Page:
Universal credit


Managing your money

Universal Credit is generally paid monthly and any housing costs (formerly housing benefit) will be paid to you.

It is now possible for UC applicants in Scotland to have their payments paid twice a month and for their housing costs paid direct to their Landlord. These are referred to as ‘Scottish choices’. More information can be found on the Scottish Government website.

In limited circumstances it is possible for payments to be split between partners. You should speak to your work coach about this. These requests are considered under an Alternative Payment Arrangement (APA).

Remember that Council Tax Reduction (CTR) is not part of Universal Credit, so if you are liable for Council Tax then remember to claim CTR.

If you are affected by the ‘bedroom tax’, you will also have to apply for a Discretionary Housing Payment to cover the reduction in your housing cost award as a result of being under occupied.

The Money Advice Service's Online Money Manager can help you make the most of your money while you are on Universal Credit. It offers help and advice on topics such as opening a bank account, keeping on top of bills and dealing with debt. Or speak to your work coach, who can refer you to a local advice agency for budgeting support.

Many of the major banks now offer free basic bank accounts and Capital Credit Union have a range of saving and borrowing options.

If you have debts there are help agencies who can offer free confidential advice and support.

This video gives an overview of how you can deal with managing a monthly Universal Credit payment.

Voiceover: Benefits are changing. The new benefit, called universal credit, will mean that instead of getting money every week or every fortnight, you will get one monthly payment.

If you receive help towards your rent, this will be included in the monthly payment and not paid directly to the landlord as it is at the moment.

All this means that you will have to be extra careful about how you spend your money.

Young claimant: In bus stop. Talking on mobile: “Hi, How are you? (listens) I’m great. I have just got my Universal Credit .It’s really cool. I’ve got loads of money. Hundreds of pounds. I’ve never had so much at one time. (listens) A holiday would be great. But I think maybe I am going to have to speak to somebody about what to do. It’s a bit scary. It’s got to last a month and there’s bills to pay – including my rent.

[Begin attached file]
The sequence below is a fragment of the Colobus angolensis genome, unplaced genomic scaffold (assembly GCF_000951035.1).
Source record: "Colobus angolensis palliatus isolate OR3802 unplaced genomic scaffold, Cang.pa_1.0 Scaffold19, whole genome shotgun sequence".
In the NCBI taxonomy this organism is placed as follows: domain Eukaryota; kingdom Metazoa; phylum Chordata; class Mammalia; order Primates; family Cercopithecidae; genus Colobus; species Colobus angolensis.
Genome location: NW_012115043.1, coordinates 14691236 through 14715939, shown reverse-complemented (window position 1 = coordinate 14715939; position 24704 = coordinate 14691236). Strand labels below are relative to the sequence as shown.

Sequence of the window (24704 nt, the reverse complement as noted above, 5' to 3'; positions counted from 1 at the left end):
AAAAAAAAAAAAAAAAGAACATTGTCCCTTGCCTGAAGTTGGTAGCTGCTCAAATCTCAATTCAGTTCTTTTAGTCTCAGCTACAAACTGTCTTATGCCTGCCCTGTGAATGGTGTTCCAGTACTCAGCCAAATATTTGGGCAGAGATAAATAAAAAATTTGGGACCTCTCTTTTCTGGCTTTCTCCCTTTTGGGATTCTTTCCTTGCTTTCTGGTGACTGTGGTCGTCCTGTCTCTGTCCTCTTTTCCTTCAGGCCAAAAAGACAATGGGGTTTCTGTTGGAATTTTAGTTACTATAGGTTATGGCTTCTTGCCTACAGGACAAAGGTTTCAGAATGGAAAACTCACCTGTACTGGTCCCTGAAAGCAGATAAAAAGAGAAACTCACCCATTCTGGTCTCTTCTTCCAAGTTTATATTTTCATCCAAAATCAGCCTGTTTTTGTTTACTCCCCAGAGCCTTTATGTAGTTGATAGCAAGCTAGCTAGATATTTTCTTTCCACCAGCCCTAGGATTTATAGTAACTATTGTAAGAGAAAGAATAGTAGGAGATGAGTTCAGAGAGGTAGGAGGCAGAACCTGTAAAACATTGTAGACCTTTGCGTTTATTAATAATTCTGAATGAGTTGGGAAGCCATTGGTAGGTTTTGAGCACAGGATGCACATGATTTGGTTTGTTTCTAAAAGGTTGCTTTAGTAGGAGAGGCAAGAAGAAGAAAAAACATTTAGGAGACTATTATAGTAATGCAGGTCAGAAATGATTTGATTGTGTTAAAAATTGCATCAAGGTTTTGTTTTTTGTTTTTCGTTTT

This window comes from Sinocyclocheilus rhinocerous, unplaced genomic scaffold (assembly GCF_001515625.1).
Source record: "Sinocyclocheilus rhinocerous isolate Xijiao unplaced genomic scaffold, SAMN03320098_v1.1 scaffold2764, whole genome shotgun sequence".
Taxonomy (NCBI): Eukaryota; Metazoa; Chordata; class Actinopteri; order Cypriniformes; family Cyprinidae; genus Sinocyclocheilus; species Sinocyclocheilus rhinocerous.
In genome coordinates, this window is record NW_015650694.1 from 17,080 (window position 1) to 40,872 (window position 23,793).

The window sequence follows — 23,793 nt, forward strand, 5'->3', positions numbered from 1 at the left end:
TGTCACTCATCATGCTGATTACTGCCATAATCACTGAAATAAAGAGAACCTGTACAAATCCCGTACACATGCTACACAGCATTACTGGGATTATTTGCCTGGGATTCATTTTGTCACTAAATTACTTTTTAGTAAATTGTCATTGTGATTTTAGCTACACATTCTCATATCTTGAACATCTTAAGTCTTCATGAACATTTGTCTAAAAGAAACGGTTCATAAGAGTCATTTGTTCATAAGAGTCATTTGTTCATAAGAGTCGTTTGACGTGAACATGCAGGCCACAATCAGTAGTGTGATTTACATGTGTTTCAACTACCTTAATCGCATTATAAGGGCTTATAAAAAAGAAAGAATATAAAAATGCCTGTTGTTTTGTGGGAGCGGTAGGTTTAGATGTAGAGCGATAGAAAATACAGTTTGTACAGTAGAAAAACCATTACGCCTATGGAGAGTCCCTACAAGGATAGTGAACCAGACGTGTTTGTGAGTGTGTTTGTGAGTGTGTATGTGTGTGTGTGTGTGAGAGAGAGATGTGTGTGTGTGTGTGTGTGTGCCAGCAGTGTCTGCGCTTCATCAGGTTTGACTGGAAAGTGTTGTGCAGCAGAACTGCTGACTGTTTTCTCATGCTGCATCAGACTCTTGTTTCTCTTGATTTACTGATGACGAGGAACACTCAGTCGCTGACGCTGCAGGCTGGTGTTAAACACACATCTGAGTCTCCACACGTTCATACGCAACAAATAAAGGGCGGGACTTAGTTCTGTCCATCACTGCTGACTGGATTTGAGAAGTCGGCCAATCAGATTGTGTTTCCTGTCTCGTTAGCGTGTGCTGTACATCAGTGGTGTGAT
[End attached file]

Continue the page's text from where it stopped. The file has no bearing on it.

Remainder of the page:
Voiceover: The monthly payments will go into a bank account or other types of accounts, such as a Post Office account.

Some accounts allow you to set up automatic payments for things like gas and electricity and rent. These are called direct debits and standing orders and they make sure really important bills are paid on time.

 Not all accounts let you set up a standing order and direct debit. So it’s important to check that the account you have or the one you choose is suitable for your needs.

Bank manager in office across desk from claimant. “How can the bank help you today?”

Claimant: “I am getting most of my benefits, including the money I get to help with my rent, paid in one lump. It’s a new benefit called Universal Credit. I need to make sure the money lasts and that my bills are paid – but I don’t know how to do that.”

Bank manager: We need to know what bills you have and then we can help you set up a way to pay – this could be using something called a direct debit or a standing order – this means that the money goes directly from your account to the person you need to pay and it does that on the same day every month.

Claimant: How much will it cost to do that?

Bank manager: “Nothing. Basic bank accounts don’t charge for this. We’ll pick a date for the payments just after you get your Universal Credit. That way there will be enough money in the account each month. Once these big important bills are paid you will know how much you have to spend on other things for the rest of the month.”

Voiceover: Some people may find this confusing or frightening. But help with opening a bank account and planning a budget is available.

If you use a computer, then the websites of The Money Advice Service and Scotland’s Financial Health Service are very useful.

If you find reading and counting difficult you could get help from adult learning staff and there are many organisations who have advisers who can help. A full list is shown at the end of this video.

Bank and building society staff have plenty of useful information.

Bank Manager: Coming to see us was exactly the right thing to do. If we get everything set up properly at the beginning you will find it much easier to manage your money from month to month.

Claimant: I am frightened of banks. I don’t want to have to pay huge amounts if there isn’t enough money in the account.

Bank manager: We will help you. And we are in touch with other organisations who are very good at this sort of thing. As I said – you did exactly the right thing coming in to see us.

Voiceover: Looking after your money month to month can be a challenge. But don’t panic. You are not alone and help is available.

Further information on managing your money is available on our budgeting advice page and GOV.UK.